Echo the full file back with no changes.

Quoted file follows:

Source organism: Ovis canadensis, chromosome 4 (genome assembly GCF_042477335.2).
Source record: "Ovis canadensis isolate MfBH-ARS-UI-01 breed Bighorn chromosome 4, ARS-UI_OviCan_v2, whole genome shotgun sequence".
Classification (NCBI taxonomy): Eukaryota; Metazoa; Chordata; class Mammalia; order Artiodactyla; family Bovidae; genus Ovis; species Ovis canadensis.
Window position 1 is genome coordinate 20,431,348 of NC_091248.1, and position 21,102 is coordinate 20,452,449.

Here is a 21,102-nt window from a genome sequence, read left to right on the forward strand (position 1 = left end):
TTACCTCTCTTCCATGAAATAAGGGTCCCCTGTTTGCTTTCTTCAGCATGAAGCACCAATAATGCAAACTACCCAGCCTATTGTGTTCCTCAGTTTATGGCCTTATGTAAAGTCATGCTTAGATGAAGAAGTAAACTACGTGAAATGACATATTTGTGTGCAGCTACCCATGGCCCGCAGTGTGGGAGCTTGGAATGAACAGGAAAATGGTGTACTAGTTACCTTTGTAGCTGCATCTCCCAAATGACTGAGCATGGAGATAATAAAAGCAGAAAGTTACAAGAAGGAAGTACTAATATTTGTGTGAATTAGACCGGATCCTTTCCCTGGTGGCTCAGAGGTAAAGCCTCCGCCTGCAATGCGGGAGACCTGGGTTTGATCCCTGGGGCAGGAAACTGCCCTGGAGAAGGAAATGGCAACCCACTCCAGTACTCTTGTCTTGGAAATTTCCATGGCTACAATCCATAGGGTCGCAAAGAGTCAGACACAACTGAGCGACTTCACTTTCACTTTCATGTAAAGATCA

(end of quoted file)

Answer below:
Source organism: Ovis canadensis, chromosome 4 (genome assembly GCF_042477335.2).
Source record: "Ovis canadensis isolate MfBH-ARS-UI-01 breed Bighorn chromosome 4, ARS-UI_OviCan_v2, whole genome shotgun sequence".
Classification (NCBI taxonomy): Eukaryota; Metazoa; Chordata; class Mammalia; order Artiodactyla; family Bovidae; genus Ovis; species Ovis canadensis.
Window position 1 is genome coordinate 20,431,348 of NC_091248.1, and position 21,102 is coordinate 20,452,449.

Here is a 21,102-nt window from a genome sequence, read left to right on the forward strand (position 1 = left end):
TTACCTCTCTTCCATGAAATAAGGGTCCCCTGTTTGCTTTCTTCAGCATGAAGCACCAATAATGCAAACTACCCAGCCTATTGTGTTCCTCAGTTTATGGCCTTATGTAAAGTCATGCTTAGATGAAGAAGTAAACTACGTGAAATGACATATTTGTGTGCAGCTACCCATGGCCCGCAGTGTGGGAGCTTGGAATGAACAGGAAAATGGTGTACTAGTTACCTTTGTAGCTGCATCTCCCAAATGACTGAGCATGGAGATAATAAAAGCAGAAAGTTACAAGAAGGAAGTACTAATATTTGTGTGAATTAGACCGGATCCTTTCCCTGGTGGCTCAGAGGTAAAGCCTCCGCCTGCAATGCGGGAGACCTGGGTTTGATCCCTGGGGCAGGAAACTGCCCTGGAGAAGGAAATGGCAACCCACTCCAGTACTCTTGTCTTGGAAATTTCCATGGCTACAATCCATAGGGTCGCAAAGAGTCAGACACAACTGAGCGACTTCACTTTCACTTTCATGTAAAGATCA